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  1. #21
    gnashings's Avatar
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    Thanks for the input - I will no doubt, someday, have all these lenses - but for now, budget is a BIG constraint. As such, I think the 28 f2.8 will do nicely for me as a good compromise - for starters

    When you say "consumer" - how bad is it? I've read decent reviews of it, then again, sme people are easier to please than others

  2. #22
    Cooki's Avatar
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    I have the FD 28/2.8, it is quite nice. I just picked up the Sigma 16mm 2.8 fish, and am having a great time remembering just how silly I can get. :rolleyes:

  3. #23
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    If you can find one, you may want to find the old Canon 35mm f3.5 Breech Lock lens. I had one of these when I used the Canon F1n, Canon F1 New, Canon EF over 20 years ago before switching to my Leica R series cameras. This particular lens, though quite slow was known for having exceptional performance. That was why I purchased it and it produced outstanding performance of color, sharpness, and contrast on my transparency film.

    Rich
    Richard A. Nelridge
    http://www.nelridge.com

  4. #24
    JBrunner's Avatar
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    Before it was stolen I had a 28 2.8 FD. I was shocked at just how darn good it was, because it was so cheap.

  5. #25
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    Quote Originally Posted by JBrunner
    Before it was stolen I had a 28 2.8 FD. I was shocked at just how darn good it was, because it was so cheap.
    This statement is very true. The 28mm 2.8 FD lens is the equal of any of my comparable Nikon, Pentax and Minolta glass.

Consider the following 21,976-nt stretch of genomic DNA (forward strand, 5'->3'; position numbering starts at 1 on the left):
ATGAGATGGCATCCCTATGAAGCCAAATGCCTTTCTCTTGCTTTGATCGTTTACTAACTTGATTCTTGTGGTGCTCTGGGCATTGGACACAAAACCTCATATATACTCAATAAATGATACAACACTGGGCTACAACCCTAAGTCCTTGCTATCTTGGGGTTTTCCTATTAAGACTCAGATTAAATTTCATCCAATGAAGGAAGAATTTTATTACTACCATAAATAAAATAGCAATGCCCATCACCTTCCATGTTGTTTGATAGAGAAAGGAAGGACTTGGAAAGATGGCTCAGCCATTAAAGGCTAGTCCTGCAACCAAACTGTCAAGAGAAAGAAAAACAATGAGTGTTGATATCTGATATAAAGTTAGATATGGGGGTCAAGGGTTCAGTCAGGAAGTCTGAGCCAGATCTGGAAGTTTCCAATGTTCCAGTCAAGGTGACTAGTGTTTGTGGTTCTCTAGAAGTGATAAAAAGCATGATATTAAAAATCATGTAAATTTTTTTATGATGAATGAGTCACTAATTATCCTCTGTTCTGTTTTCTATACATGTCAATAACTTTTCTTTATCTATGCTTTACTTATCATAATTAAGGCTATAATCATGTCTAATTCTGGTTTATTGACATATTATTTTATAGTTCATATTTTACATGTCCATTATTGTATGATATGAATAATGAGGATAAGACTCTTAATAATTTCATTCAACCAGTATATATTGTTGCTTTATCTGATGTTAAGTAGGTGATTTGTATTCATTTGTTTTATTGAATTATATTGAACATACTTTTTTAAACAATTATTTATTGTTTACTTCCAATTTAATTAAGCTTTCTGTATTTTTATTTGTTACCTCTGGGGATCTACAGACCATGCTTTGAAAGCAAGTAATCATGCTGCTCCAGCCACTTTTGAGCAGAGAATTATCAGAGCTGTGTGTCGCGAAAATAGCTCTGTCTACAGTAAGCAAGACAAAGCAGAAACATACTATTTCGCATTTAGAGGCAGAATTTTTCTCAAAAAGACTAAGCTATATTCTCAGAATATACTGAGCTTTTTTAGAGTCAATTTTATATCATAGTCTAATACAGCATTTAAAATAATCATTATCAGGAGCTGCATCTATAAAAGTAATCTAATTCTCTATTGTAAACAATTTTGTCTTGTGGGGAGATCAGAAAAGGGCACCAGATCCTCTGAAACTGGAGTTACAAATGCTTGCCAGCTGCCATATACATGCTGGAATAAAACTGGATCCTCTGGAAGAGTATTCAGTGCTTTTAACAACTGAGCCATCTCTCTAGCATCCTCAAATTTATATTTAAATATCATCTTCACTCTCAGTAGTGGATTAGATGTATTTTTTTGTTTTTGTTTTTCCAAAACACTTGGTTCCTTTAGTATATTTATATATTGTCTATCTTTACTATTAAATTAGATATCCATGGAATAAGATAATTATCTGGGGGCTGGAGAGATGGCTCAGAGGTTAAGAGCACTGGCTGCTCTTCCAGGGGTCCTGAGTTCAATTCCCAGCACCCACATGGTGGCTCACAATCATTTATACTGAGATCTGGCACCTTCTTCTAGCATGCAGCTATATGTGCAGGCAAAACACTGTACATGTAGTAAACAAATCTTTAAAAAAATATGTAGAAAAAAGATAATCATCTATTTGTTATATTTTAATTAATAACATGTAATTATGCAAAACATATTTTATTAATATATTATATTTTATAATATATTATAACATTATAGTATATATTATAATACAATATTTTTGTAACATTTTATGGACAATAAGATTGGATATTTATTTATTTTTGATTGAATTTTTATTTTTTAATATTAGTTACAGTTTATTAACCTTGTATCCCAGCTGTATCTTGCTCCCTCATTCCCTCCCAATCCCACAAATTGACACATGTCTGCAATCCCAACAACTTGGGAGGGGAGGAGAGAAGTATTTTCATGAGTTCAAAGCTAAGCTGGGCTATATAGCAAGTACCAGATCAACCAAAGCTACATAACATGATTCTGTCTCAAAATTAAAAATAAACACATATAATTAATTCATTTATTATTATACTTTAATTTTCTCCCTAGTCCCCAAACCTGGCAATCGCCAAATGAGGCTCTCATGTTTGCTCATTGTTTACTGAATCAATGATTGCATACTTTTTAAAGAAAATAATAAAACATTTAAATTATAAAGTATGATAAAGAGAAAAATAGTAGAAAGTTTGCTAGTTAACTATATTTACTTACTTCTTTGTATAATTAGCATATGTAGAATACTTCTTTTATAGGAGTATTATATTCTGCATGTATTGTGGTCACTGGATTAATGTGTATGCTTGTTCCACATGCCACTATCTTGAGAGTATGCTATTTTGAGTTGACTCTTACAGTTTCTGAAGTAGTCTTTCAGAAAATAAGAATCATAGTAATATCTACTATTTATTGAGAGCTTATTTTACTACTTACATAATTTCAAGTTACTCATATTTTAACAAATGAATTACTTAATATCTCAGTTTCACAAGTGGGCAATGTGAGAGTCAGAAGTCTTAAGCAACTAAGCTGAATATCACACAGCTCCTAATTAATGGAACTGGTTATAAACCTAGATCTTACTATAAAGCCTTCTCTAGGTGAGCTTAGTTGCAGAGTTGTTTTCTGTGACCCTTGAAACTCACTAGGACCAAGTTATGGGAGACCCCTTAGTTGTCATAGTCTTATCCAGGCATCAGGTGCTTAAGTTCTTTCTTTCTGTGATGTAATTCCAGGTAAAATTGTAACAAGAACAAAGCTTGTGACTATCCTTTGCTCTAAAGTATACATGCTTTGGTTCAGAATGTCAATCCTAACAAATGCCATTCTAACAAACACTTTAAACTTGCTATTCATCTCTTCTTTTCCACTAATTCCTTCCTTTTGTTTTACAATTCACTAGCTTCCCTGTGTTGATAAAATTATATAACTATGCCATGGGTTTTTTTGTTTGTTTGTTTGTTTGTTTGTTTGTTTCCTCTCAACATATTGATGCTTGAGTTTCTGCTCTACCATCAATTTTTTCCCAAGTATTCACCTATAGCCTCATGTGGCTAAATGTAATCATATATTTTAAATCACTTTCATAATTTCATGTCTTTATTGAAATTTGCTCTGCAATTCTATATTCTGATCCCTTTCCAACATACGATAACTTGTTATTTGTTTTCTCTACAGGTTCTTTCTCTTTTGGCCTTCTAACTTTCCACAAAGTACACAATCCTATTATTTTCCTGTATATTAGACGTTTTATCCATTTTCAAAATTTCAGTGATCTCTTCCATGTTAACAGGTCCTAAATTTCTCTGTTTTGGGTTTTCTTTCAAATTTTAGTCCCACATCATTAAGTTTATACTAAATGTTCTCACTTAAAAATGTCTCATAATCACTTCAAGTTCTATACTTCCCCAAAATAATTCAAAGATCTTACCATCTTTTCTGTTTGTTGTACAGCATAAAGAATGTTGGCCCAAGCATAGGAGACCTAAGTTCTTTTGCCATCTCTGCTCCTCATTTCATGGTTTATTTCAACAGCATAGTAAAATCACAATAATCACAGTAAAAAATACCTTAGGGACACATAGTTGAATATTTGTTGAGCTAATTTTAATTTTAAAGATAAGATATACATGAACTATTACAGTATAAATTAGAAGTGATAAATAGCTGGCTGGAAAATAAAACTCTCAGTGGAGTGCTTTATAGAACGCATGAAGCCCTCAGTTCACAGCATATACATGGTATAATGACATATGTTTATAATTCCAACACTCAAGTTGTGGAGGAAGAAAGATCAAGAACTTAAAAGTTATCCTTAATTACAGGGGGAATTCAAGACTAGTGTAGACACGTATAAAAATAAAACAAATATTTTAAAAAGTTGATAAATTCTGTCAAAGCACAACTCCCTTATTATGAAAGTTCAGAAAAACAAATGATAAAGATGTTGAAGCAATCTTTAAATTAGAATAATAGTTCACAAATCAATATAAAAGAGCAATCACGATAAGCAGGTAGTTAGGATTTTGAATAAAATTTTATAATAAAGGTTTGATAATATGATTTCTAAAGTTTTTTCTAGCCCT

You can find excellent examples of the Canon 28mm 2.8 on the Bay for $50 to $65 from reputable sellers. That's where I got mine.
    That said, you can sometimes find a great deal on the 24mm 2.8 FD. I'm talking less that $80. I have one and am amazed at the clarity, contrast and lack of distortion.
    Ken

  6. #26
    tony lockerbie's Avatar
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    I sold my 28mm 2.8 when I bought the 28mm F2 and can confirm that apart from the extra stop there is no gain in sharpness at all.

    The 2.8 is a really top performer and at usually ridiculous prices( I sold mine for $80AUD )

    I also have the 24mm 2.8 SSC in the breech lock and find these lenses to be heavier and more solid feeling that the later FD lenses.

  7. #27
    naturephoto1's Avatar
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    Tony,

    No question that the old Canon Breech Lock lenses are heavier and more solid than the newer FD lenses. It is eerie how the Breech Lock turns on its own without even being turned. I used and was part of the era of photographers using the Canon Breech Lock lenses and the introduction of the new FD lenses. There was a massive exodus by many of the Canon users to the Nikon system at that time because many of the users did not like the new FD lenses and thought that they were not as solid or strong. I held on a little longer till I switched to the Leica R4SP in 1984. But those Breech Lock Canon lenses were excellent and very reliable.

    Rich
    Richard A. Nelridge
    http://www.nelridge.com

  8. #28

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    Quote Originally Posted by naturephoto1
    There was a massive exodus by many of the Canon users to the Nikon system at that time because many of the users did not like the new FD lenses and thought that they were not as solid or strong.
    Agreed. While I stayed with the Canon FD system when they made the change to the "n" style FD lenses, I much preferred the older breech-lock style lenses. Today my old Canon SLR gear pretty much sits in the closet unused, my main 35mm camera now is a Leica M.

    Jim Bielecki

  9. #29

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    Quote Originally Posted by tony lockerbie
    I sold my 28mm 2.8 when I bought the 28mm F2 and can confirm that apart from the extra stop there is no gain in sharpness at all.
    i take it there's also no loss of sharpness?

  10. #30
    tony lockerbie's Avatar
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    Quote Originally Posted by raizans
    i take it there's also no loss of sharpness?
    Quite right, none at all.

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